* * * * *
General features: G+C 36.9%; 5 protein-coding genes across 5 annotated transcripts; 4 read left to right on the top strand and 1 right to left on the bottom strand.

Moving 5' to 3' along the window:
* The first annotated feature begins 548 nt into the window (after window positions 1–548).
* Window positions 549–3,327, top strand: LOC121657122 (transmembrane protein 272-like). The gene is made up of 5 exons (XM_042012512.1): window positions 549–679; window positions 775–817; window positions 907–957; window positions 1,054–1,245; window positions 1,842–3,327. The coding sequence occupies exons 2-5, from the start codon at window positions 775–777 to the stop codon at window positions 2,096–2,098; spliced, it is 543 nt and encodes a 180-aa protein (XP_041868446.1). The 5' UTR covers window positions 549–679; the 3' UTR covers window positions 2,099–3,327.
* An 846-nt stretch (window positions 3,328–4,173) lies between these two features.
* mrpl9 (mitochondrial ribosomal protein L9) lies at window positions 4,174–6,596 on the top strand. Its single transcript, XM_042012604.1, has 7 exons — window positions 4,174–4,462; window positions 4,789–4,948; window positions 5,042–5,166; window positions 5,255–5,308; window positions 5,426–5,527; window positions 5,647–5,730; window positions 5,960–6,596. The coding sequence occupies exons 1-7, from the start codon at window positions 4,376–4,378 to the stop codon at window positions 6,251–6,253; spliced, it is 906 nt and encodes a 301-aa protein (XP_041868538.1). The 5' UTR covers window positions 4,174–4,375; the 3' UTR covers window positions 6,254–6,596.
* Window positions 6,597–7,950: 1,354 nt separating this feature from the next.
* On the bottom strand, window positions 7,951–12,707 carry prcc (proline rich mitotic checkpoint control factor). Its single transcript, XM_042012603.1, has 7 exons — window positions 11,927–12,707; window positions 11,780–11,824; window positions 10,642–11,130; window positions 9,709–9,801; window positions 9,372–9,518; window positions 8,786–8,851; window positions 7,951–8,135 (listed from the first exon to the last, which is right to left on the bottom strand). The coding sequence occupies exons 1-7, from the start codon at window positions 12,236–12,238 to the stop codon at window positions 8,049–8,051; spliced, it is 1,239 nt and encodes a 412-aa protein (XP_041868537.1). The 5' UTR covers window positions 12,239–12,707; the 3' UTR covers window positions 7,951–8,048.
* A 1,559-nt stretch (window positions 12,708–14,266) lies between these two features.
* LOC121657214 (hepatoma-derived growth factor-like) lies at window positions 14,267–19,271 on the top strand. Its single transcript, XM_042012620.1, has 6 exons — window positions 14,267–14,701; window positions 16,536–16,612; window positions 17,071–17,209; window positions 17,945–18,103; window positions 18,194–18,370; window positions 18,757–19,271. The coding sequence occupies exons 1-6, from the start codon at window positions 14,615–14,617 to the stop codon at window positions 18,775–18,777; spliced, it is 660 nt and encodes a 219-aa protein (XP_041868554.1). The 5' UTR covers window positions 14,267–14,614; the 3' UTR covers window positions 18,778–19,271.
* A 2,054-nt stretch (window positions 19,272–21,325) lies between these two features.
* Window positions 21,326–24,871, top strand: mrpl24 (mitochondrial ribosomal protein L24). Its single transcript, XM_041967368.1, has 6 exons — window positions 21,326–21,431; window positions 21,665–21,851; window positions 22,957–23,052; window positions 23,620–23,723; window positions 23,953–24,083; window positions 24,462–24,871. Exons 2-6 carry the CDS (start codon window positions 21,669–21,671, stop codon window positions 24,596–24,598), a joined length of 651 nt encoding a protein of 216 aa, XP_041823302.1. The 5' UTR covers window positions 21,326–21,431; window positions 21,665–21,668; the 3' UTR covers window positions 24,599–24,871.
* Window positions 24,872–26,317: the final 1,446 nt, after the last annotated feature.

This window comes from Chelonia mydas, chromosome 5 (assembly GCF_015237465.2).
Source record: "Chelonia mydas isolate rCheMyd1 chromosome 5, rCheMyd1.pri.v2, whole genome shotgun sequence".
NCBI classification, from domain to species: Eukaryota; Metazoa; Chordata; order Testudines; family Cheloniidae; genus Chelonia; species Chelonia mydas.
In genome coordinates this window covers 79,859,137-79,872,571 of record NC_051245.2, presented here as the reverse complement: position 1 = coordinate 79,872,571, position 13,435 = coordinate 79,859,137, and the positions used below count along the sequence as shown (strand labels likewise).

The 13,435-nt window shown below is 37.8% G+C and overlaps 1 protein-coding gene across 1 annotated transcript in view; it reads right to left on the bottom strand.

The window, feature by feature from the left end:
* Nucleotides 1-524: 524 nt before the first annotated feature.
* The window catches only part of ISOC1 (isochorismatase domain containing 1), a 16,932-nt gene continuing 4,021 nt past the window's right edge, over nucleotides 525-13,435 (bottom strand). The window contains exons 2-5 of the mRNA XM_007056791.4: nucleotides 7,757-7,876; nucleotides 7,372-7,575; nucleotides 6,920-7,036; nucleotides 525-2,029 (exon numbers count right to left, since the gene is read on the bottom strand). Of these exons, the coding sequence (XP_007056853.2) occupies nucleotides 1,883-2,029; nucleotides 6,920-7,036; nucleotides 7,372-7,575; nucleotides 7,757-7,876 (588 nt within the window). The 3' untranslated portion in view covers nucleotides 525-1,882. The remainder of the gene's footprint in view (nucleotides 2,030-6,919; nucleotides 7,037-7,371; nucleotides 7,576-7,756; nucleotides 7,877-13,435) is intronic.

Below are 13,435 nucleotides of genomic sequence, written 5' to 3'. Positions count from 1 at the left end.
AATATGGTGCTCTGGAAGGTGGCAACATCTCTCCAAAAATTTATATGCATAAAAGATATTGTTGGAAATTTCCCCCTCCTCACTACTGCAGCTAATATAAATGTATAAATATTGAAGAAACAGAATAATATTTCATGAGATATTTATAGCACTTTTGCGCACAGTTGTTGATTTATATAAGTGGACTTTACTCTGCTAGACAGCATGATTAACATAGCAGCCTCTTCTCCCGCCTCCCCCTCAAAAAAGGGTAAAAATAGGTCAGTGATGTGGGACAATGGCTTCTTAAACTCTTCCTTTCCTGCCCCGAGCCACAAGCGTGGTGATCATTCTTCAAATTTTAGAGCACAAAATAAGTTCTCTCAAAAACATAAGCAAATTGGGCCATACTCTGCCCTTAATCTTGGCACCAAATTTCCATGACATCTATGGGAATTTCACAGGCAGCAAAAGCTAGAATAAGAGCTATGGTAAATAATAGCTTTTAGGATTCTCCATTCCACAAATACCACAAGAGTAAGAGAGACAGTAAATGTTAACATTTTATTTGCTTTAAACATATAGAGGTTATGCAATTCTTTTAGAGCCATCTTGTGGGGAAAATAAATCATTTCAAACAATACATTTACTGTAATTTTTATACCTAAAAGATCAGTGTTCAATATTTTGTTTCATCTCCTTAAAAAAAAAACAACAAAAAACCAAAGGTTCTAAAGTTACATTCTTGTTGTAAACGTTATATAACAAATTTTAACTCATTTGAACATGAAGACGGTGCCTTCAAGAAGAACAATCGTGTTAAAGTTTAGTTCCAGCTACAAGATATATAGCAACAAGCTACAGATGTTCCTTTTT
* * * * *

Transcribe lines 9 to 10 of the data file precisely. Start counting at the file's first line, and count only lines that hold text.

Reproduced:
* A 1,559-nt stretch (window positions 12,708–14,266) lies between these two features.
* LOC121657214 (hepatoma-derived growth factor-like) lies at window positions 14,267–19,271 on the top strand. Its single transcript, XM_042012620.1, has 6 exons — window positions 14,267–14,701; window positions 16,536–16,612; window positions 17,071–17,209; window positions 17,945–18,103; window positions 18,194–18,370; window positions 18,757–19,271. The coding sequence occupies exons 1-6, from the start codon at window positions 14,615–14,617 to the stop codon at window positions 18,775–18,777; spliced, it is 660 nt and encodes a 219-aa protein (XP_041868554.1). The 5' UTR covers window positions 14,267–14,614; the 3' UTR covers window positions 18,778–19,271.